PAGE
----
I was astonished and dismayed by our conversation. When I expressed my concern — and I did so with unusual moderation, given how astonished and dismayed I was — the customer service rep suggested that I leave a written comment with U.S. Air’s customer relations. Here’s the link, in case you want to leave your own comment. Please note that U.S. Air makes it difficult: You have to specify your upcoming flight date and destination to have your comment accepted, but I just typed in a generic departure date and destination. Until this policy changes, we will certainly not be flying on U.S. Air — and I can’t recommend that you do either.

28 comments

  • am2me

    That’s ridiculous! If I purchased a ticket for my pet, I would absolutely expect that he would be guaranteed a spot. They should absolutely be able to determine how many pets are allowed and how many people have paid for pets before the passengers depart from home for the airport. Major fail. I will not be flying US Airways.

  • Amanda

    The agent’s suggestion makes NO SENSE! If you buy one seat and they can’t guarantee you that your pet will make it aboard, how does that change if you buy TWO seats? Presumably, the limit on the total number of pets aboard remain the same, regardless of how many seats you buy…? We won’t be traveling on this airline anytime soon!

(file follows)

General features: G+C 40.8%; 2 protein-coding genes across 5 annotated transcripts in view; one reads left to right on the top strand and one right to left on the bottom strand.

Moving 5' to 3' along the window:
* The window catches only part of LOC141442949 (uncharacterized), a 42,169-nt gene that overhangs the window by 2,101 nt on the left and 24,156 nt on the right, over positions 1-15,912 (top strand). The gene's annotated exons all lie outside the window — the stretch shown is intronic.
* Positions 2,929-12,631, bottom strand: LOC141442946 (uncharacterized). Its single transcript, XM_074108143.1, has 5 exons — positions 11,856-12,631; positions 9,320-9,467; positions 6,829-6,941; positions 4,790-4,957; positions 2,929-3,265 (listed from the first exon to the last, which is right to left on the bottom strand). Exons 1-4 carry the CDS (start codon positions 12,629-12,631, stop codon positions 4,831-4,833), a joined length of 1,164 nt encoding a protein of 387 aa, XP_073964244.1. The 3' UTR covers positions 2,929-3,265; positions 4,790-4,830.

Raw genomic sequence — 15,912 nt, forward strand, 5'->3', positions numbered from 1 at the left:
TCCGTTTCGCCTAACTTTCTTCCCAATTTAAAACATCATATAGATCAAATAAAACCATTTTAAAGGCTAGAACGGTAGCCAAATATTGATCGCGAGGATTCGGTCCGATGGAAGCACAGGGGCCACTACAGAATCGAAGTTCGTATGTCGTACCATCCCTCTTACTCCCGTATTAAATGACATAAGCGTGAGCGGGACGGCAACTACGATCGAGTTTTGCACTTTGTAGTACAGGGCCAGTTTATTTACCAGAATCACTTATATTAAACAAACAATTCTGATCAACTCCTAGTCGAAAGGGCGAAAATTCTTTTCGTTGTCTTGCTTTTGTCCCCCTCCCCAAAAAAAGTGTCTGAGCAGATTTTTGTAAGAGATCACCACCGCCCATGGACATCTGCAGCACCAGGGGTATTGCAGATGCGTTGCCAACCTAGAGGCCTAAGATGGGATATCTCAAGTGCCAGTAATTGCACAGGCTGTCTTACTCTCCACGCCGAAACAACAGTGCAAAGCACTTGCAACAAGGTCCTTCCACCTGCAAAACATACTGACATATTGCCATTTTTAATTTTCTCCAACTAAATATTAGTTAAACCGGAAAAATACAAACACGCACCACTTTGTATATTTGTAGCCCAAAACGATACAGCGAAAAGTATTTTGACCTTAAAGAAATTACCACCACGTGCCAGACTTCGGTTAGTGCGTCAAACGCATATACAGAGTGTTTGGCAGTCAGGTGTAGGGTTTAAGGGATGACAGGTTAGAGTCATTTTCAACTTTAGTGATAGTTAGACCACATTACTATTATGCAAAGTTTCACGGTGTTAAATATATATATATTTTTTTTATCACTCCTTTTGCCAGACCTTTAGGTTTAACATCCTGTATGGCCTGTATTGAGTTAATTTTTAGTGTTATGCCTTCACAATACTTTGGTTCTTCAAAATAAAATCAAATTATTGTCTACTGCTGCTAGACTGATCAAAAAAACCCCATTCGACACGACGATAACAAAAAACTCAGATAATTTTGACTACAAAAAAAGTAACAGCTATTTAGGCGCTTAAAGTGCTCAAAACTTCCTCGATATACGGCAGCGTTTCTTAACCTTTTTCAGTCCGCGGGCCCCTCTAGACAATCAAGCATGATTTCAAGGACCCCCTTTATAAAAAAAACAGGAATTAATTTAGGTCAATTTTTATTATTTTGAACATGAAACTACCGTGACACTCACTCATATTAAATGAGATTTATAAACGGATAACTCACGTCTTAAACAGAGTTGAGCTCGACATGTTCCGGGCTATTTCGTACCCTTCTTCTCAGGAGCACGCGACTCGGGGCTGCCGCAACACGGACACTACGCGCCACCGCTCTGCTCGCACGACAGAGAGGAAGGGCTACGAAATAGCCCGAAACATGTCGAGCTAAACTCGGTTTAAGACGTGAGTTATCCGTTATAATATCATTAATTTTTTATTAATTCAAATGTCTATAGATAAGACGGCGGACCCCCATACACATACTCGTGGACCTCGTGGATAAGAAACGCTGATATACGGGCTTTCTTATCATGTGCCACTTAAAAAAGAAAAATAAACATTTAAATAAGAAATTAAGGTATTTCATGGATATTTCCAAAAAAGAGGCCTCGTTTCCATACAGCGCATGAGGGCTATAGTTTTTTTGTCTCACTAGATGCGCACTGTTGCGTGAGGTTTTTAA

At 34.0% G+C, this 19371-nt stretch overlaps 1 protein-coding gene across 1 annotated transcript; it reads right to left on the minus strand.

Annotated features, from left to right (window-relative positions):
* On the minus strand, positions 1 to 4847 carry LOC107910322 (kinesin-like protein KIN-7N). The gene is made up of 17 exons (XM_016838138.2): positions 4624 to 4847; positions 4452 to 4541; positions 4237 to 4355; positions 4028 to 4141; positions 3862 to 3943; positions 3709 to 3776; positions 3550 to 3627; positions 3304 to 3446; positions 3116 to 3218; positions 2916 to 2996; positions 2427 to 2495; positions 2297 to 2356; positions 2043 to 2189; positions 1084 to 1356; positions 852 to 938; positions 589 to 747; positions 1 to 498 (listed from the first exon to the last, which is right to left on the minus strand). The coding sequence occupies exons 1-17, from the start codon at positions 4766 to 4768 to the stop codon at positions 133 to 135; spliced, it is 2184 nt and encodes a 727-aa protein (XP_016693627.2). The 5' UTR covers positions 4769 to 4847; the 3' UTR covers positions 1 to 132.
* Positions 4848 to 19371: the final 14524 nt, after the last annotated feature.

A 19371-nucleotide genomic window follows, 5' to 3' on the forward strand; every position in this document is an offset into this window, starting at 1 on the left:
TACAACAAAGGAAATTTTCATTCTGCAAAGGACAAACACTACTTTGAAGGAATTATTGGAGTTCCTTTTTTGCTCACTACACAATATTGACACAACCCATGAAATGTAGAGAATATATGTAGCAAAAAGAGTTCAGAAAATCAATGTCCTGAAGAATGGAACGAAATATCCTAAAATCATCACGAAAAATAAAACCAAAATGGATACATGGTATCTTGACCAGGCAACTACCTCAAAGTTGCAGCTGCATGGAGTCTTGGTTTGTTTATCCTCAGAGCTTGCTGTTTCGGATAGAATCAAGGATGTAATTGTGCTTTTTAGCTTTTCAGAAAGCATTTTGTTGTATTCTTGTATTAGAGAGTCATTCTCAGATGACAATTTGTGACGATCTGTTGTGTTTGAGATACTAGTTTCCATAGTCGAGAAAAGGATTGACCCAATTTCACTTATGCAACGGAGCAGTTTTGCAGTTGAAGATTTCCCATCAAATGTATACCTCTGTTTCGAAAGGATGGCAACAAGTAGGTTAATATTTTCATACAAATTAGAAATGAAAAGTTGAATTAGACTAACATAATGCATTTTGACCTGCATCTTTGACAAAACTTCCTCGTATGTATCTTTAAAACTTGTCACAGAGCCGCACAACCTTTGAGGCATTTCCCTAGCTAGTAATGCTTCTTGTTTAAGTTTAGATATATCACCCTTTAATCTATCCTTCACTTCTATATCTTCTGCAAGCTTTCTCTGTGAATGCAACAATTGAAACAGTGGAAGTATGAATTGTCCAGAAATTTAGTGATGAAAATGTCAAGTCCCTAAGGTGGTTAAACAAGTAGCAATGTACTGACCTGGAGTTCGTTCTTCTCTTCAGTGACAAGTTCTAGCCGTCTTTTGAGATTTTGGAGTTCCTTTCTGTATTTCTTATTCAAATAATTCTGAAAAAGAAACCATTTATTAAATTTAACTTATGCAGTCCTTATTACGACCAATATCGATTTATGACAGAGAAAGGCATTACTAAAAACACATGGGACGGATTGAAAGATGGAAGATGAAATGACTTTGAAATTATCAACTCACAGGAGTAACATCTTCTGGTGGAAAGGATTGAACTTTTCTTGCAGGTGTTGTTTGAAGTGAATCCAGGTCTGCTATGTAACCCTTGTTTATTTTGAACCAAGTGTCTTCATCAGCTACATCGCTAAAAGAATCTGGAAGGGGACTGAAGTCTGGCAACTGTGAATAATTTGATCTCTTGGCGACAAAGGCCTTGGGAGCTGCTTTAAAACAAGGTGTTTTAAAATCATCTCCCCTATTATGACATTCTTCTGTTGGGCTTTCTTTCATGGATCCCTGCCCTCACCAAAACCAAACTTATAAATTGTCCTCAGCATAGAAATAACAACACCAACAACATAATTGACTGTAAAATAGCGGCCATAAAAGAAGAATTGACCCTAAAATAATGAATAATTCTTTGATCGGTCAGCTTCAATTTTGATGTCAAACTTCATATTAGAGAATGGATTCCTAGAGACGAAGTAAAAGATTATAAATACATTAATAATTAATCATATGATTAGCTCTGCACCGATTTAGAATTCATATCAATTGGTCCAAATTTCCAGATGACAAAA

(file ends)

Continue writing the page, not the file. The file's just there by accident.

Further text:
• Mia/Aemelia

    Sorry for having the most complicated naming system for myself ever Mary-Alice. I constantly blame my parents for this.

    Thanks for your great post and your follow-up. I don’t understand why in this day and age with the technology we have, why airlines can’t ALL just do ALL of this over the internet. Why must we call for more info? Why must we call to book our pets? It’s insane.

    The only upside is that it gives us something to talk about! haha!

  • Mia/Aemelia

    Not wanting in cabin pets is a super stupid business decision. They get a huge fee each way for something that they do for everyone anyway (taking on a carryon bag). You might argue that they don’t want the liability of taking on the in cabin pets anymore but that’s silly since the liability of what happens to an in cabin pet rests mostly on the owner while airlines who take checked baggage or cargo pets take on a bunch of liability doing that. Not having in cabin pets is like the airline throwing away money. I don’t think that it is that they don’t want in cabin pets, I think they are just trying to reduce call volume to their call centers so that they can fire people from the call centers and save money to make a bigger profit. They already have to pay the airport employees so why not give them more to do (at the expense of the convenience of the customer, of course. Airlines stopped being in the customer service industry long ago).